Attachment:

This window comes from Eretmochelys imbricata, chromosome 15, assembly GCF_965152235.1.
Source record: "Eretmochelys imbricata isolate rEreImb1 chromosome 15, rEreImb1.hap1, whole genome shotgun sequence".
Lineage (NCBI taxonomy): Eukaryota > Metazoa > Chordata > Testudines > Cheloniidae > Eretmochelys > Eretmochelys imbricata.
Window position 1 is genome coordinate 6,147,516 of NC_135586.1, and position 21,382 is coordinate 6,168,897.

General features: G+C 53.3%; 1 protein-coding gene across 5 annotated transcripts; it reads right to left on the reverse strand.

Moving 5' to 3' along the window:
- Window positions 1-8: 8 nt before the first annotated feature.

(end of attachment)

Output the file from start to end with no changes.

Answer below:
This window comes from Eretmochelys imbricata, chromosome 15, assembly GCF_965152235.1.
Source record: "Eretmochelys imbricata isolate rEreImb1 chromosome 15, rEreImb1.hap1, whole genome shotgun sequence".
Lineage (NCBI taxonomy): Eukaryota > Metazoa > Chordata > Testudines > Cheloniidae > Eretmochelys > Eretmochelys imbricata.
Window position 1 is genome coordinate 6,147,516 of NC_135586.1, and position 21,382 is coordinate 6,168,897.

General features: G+C 53.3%; 1 protein-coding gene across 5 annotated transcripts; it reads right to left on the reverse strand.

Moving 5' to 3' along the window:
- Window positions 1-8: 8 nt before the first annotated feature.